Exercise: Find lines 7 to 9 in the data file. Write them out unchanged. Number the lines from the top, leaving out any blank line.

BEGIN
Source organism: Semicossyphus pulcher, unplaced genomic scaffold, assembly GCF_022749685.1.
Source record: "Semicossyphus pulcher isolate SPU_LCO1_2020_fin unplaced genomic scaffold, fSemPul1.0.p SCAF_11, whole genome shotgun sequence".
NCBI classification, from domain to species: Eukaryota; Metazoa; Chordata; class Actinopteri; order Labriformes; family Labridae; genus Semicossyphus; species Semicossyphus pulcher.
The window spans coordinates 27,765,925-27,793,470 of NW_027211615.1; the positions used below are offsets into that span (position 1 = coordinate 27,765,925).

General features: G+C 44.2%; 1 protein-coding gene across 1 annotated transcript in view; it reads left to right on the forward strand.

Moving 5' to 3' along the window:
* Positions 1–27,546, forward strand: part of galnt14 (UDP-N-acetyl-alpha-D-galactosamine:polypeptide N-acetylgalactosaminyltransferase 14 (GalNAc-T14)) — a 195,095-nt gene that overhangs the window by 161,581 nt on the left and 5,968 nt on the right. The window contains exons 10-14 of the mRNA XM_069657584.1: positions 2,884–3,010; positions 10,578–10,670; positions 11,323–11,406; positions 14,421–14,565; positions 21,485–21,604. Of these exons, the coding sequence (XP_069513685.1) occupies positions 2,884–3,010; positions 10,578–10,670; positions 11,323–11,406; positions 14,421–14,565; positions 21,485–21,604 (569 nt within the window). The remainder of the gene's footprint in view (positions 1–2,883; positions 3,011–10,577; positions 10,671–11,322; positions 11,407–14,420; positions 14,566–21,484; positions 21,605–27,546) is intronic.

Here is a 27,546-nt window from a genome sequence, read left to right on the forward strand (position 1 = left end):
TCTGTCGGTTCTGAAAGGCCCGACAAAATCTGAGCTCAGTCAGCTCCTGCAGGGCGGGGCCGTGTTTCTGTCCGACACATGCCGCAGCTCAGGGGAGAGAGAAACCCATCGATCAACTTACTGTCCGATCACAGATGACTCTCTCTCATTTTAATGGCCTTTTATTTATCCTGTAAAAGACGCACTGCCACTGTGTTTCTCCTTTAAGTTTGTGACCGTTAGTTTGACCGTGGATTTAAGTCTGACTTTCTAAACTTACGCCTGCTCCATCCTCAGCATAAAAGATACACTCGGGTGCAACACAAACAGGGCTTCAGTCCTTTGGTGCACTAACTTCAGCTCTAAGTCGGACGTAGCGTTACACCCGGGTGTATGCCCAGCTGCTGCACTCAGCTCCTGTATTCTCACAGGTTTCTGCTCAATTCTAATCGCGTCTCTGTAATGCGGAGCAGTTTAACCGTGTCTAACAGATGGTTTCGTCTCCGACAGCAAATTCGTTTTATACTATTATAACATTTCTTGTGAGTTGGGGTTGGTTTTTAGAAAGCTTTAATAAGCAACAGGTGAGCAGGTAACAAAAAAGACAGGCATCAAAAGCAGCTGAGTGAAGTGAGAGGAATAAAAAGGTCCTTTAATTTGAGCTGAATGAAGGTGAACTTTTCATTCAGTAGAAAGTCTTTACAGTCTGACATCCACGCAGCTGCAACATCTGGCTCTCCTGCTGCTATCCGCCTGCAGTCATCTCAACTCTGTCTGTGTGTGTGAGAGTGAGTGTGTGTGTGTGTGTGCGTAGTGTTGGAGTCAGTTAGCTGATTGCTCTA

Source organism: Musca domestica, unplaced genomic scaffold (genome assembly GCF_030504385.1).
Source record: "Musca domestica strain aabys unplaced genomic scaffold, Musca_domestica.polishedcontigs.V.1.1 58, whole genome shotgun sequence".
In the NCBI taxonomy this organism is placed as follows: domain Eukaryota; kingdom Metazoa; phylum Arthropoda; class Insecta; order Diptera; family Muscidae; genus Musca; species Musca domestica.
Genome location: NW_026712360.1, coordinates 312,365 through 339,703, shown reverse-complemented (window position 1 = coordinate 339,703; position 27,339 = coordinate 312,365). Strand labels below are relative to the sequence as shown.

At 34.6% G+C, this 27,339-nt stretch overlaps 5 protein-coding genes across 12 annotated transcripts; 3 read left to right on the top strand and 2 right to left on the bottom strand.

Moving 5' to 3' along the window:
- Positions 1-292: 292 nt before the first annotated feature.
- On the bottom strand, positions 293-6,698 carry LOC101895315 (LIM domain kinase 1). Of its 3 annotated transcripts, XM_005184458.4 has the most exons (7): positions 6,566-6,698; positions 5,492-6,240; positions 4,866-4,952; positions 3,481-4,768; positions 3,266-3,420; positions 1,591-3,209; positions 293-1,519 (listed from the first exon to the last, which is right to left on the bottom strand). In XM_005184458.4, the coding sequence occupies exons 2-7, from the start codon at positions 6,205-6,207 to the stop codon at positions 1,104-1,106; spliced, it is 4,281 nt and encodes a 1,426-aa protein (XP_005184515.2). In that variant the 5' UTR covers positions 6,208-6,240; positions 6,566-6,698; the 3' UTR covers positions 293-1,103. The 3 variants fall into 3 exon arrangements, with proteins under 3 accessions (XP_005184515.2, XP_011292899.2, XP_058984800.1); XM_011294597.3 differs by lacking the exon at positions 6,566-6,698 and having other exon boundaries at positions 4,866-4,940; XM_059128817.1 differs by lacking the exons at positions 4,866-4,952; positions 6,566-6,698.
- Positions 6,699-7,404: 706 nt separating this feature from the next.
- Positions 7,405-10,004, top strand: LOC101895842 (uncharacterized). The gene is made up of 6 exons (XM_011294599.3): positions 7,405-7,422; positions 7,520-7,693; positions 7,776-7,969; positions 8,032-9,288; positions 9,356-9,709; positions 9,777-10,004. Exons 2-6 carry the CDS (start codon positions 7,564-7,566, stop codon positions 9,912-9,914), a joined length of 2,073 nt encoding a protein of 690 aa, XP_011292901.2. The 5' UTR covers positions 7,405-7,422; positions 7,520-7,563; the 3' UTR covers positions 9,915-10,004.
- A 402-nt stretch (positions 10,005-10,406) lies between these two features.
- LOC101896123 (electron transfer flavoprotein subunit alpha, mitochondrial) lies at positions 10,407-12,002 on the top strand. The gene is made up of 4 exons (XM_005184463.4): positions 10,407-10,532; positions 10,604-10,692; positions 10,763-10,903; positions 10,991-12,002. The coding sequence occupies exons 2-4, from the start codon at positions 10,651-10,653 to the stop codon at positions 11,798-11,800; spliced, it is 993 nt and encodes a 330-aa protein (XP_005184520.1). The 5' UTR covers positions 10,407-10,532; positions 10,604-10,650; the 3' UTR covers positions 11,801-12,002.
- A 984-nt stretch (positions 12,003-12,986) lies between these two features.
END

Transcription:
* Positions 1–27,546, forward strand: part of galnt14 (UDP-N-acetyl-alpha-D-galactosamine:polypeptide N-acetylgalactosaminyltransferase 14 (GalNAc-T14)) — a 195,095-nt gene that overhangs the window by 161,581 nt on the left and 5,968 nt on the right. The window contains exons 10-14 of the mRNA XM_069657584.1: positions 2,884–3,010; positions 10,578–10,670; positions 11,323–11,406; positions 14,421–14,565; positions 21,485–21,604. Of these exons, the coding sequence (XP_069513685.1) occupies positions 2,884–3,010; positions 10,578–10,670; positions 11,323–11,406; positions 14,421–14,565; positions 21,485–21,604 (569 nt within the window). The remainder of the gene's footprint in view (positions 1–2,883; positions 3,011–10,577; positions 10,671–11,322; positions 11,407–14,420; positions 14,566–21,484; positions 21,605–27,546) is intronic.

Here is a 27,546-nt window from a genome sequence, read left to right on the forward strand (position 1 = left end):
TCTGTCGGTTCTGAAAGGCCCGACAAAATCTGAGCTCAGTCAGCTCCTGCAGGGCGGGGCCGTGTTTCTGTCCGACACATGCCGCAGCTCAGGGGAGAGAGAAACCCATCGATCAACTTACTGTCCGATCACAGATGACTCTCTCTCATTTTAATGGCCTTTTATTTATCCTGTAAAAGACGCACTGCCACTGTGTTTCTCCTTTAAGTTTGTGACCGTTAGTTTGACCGTGGATTTAAGTCTGACTTTCTAAACTTACGCCTGCTCCATCCTCAGCATAAAAGATACACTCGGGTGCAACACAAACAGGGCTTCAGTCCTTTGGTGCACTAACTTCAGCTCTAAGTCGGACGTAGCGTTACACCCGGGTGTATGCCCAGCTGCTGCACTCAGCTCCTGTATTCTCACAGGTTTCTGCTCAATTCTAATCGCGTCTCTGTAATGCGGAGCAGTTTAACCGTGTCTAACAGATGGTTTCGTCTCCGACAGCAAATTCGTTTTATACTATTATAACATTTCTTGTGAGTTGGGGTTGGTTTTTAGAAAGCTTTAATAAGCAACAGGTGAGCAGGTAACAAAAAAGACAGGCATCAAAAGCAGCTGAGTGAAGTGAGAGGAATAAAAAGGTCCTTTAATTTGAGCTGAATGAAGGTGAACTTTTCATTCAGTAGAAAGTCTTTACAGTCTGACATCCACGCAGCTGCAACATCTGGCTCTCCTGCTGCTATCCGCCTGCAGTCATCTCAACTCTGTCTGTGTGTGTGAGAGTGAGTGTGTGTGTGTGTGTGCGTAGTGTTGGAGTCAGTTAGCTGATTGCTCTA